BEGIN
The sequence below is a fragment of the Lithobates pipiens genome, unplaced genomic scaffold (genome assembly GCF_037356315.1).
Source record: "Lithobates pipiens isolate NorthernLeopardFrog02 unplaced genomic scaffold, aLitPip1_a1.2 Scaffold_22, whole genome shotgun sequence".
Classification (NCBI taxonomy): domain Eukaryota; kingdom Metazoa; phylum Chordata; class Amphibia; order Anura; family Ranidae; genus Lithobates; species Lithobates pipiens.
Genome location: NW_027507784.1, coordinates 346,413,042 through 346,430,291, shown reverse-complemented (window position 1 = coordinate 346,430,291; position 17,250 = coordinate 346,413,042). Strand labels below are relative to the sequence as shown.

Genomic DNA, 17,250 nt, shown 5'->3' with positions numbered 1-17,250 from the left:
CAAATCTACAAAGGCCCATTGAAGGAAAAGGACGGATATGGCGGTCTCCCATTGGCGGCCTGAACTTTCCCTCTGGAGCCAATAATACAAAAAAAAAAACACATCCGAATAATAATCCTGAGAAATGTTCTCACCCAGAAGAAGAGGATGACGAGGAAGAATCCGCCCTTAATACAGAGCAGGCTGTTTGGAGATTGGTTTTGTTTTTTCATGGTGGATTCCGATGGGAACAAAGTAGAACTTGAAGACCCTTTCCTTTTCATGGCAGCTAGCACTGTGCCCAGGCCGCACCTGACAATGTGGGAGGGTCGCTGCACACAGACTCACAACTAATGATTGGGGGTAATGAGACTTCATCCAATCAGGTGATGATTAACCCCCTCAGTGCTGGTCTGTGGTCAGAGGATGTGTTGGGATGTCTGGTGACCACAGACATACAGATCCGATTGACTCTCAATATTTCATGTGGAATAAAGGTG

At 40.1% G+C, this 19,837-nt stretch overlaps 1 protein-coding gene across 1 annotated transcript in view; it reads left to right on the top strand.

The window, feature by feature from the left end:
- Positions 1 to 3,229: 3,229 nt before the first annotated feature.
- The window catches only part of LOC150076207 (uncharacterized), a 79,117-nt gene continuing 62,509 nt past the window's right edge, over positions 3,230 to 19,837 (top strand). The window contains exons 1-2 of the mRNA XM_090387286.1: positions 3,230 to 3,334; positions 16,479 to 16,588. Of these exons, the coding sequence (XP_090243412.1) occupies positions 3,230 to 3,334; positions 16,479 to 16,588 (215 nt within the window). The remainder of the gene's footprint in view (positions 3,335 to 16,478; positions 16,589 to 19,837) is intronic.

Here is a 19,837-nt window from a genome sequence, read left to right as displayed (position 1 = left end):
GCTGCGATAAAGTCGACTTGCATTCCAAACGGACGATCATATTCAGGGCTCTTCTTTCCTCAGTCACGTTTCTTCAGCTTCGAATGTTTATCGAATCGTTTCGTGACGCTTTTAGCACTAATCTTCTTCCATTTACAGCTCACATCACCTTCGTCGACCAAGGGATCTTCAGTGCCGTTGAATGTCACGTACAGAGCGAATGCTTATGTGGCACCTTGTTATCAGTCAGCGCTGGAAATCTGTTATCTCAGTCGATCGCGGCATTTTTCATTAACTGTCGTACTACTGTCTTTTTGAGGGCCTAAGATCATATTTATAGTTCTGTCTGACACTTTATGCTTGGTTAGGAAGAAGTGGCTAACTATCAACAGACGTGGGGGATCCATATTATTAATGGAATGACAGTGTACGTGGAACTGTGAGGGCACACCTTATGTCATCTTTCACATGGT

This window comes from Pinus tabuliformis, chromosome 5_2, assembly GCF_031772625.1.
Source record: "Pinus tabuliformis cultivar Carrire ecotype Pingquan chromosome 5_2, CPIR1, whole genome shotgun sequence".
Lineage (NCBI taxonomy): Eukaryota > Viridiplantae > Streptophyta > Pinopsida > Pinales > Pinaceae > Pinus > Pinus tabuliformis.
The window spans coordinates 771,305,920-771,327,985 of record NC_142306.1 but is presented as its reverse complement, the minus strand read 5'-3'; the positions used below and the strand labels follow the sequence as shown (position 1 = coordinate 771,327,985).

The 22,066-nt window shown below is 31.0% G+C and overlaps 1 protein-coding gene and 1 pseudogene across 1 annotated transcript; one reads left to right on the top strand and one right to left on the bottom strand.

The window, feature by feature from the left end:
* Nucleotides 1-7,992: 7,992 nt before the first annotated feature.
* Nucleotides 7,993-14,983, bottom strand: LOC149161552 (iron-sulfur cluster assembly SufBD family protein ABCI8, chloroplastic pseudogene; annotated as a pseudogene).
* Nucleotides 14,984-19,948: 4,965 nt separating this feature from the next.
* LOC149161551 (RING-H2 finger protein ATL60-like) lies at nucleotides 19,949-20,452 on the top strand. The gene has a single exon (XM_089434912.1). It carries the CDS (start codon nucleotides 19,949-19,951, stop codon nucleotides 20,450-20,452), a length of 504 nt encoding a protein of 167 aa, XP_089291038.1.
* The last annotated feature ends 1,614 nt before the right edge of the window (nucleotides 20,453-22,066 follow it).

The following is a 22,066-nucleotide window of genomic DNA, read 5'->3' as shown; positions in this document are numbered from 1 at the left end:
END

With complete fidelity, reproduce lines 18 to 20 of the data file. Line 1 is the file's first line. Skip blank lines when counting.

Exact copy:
The window, feature by feature from the left end:
* Nucleotides 1-7,992: 7,992 nt before the first annotated feature.
* Nucleotides 7,993-14,983, bottom strand: LOC149161552 (iron-sulfur cluster assembly SufBD family protein ABCI8, chloroplastic pseudogene; annotated as a pseudogene).